-･- From My Everyday Life to Japanese Culture -･- Why don't you see the real Japan, not the typical foreigners' version.
I stopped at an “izakaya” (Japanese style pub) run by my best friend and her mom last night. The photo shows its façade. The regular customers are people living in the neighborhood. I know many of them, and it’s one of the handful places where I can go get a drink alone.
The place is located at the east end of Bunkyo ward near Ueno and Asakusa. This town is called “shitamachi (下町)” and popular for visiters who explore it and enjoy atmosphere of a traditional Tokyo community.
The word shitamachi is explained as ‘a low-lying area of a city with small independent shops and factories, particularly the area of eastern dountown Tokyo near Tokyo Bay’ in a Japanese-English dictionary. Aha…. I’m surprised because I expected that it just said a dountown or an old town.
But, sorry. The difinition of shitamachi is different in MY dictinary.
As far as I'm concerned, it should inherit characteristics from a vigorous popular culture of “Edo” (Tokyo was called it in the Edo Priod: 1603?1868).
I call districts that meet the following conditions shitamachi.
1. A district was included in the “Edo Bugyo”(an executive and judiciary branch in the Priod) administrative area.
2. It was a tenement district where ordinary townspeople engage in trading, manufacturing, selling and service businesses lived in the Priod.
3. It is still residential district that has a community association.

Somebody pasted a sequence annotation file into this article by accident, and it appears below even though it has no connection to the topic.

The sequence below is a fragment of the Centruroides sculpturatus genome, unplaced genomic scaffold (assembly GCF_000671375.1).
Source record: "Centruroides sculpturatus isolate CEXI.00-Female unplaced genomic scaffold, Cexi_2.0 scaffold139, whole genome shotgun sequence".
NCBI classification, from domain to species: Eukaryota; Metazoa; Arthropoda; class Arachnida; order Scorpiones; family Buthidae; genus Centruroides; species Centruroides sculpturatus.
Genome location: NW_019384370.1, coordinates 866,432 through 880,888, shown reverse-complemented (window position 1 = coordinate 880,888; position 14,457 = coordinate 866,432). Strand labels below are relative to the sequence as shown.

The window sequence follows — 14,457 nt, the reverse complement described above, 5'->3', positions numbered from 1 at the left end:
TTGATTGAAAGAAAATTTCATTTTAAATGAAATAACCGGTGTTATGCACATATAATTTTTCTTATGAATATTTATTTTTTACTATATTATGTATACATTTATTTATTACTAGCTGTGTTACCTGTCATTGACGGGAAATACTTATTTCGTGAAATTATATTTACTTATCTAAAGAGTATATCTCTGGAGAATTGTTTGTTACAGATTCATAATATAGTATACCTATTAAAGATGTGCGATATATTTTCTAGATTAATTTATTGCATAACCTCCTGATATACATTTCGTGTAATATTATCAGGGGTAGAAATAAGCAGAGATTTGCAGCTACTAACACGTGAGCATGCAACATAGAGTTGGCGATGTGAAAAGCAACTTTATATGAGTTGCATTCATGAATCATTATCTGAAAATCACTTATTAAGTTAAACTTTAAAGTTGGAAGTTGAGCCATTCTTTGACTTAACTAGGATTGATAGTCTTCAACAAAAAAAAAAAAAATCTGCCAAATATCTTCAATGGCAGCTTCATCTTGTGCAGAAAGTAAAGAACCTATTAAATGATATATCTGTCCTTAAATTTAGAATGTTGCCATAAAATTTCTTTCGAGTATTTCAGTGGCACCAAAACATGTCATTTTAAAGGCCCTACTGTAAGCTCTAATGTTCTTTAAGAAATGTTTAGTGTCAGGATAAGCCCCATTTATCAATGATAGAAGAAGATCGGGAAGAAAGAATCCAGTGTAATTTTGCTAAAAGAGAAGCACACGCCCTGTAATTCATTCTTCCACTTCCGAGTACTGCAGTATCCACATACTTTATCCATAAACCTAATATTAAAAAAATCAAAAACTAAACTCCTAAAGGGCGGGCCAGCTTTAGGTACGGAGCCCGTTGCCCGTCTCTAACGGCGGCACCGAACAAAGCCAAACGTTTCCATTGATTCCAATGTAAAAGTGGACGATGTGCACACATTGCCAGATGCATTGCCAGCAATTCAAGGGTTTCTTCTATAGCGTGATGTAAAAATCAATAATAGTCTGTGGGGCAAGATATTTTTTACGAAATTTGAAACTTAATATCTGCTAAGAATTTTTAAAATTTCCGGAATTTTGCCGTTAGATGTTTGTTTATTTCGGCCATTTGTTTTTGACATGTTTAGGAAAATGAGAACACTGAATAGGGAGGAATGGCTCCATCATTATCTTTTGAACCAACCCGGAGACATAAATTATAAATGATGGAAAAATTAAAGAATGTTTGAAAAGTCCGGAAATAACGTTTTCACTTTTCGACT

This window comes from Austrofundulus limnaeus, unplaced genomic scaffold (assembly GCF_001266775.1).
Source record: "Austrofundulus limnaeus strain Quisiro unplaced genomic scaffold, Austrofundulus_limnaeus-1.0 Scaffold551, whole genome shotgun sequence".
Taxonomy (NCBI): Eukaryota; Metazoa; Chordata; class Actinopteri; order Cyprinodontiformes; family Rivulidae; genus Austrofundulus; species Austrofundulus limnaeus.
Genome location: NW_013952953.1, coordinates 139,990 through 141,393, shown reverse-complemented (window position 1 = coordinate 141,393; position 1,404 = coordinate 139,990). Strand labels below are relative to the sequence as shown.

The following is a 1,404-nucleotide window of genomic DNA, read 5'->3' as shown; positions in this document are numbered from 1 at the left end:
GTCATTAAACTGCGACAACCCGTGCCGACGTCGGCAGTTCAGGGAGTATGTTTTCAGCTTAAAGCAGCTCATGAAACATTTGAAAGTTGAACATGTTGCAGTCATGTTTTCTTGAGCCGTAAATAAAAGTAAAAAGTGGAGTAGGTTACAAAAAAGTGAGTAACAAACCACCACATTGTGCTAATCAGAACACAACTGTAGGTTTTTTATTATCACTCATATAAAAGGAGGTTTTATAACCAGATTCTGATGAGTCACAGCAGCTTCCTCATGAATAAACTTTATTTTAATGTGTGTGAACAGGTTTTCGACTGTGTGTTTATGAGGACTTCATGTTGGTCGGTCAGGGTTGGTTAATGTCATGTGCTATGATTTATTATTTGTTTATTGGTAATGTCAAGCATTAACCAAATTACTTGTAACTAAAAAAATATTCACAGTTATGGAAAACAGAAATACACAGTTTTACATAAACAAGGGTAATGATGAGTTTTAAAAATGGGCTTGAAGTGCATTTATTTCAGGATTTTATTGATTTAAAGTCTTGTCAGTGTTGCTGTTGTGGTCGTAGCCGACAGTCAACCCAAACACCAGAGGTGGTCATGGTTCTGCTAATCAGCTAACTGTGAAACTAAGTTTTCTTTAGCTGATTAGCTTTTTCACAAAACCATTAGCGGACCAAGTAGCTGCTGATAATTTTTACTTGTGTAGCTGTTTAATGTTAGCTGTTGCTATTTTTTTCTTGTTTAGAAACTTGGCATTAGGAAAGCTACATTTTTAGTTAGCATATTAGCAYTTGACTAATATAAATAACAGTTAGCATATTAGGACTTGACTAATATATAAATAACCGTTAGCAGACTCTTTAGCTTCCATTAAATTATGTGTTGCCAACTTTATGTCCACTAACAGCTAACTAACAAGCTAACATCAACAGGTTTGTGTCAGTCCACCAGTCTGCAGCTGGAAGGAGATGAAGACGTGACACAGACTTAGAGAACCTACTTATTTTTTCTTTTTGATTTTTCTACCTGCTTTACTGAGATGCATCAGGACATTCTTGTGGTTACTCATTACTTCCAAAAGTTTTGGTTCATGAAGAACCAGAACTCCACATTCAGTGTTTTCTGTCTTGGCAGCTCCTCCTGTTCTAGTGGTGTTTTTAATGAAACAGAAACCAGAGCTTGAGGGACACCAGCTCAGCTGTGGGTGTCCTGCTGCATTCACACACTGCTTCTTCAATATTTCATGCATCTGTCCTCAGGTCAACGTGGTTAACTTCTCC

(A professor who has a love of Edo history asked me the definition when we were talking about shitamachi one day. He nodded and was satisfied with my answer, so I think mine is not so bad.)
According to my criterion, shitamach is relatively-narrow and limited compared with the Japanese-English dictionary’s one. For example, some districts along Tokyo Bay are excluded because they are manmade land after the period. Also the outlying area of eastern Tokyo is excluded because it was a rural zone at that time.
The town where my friend’s place is located meets all conditions. I’d say in satisfactory districts like it we can get a sense of cultures, human events and people's relationships remaining from the Edo Priod. I know many Edo-style episodes of the regulars, and I’d like to write about them another time.
The local people there are really interesting, and talking with them is a kind of cross-cultural experiences even for me, a Japanese living in the other area called “yamanote” that contrasts strongly with shitamachi.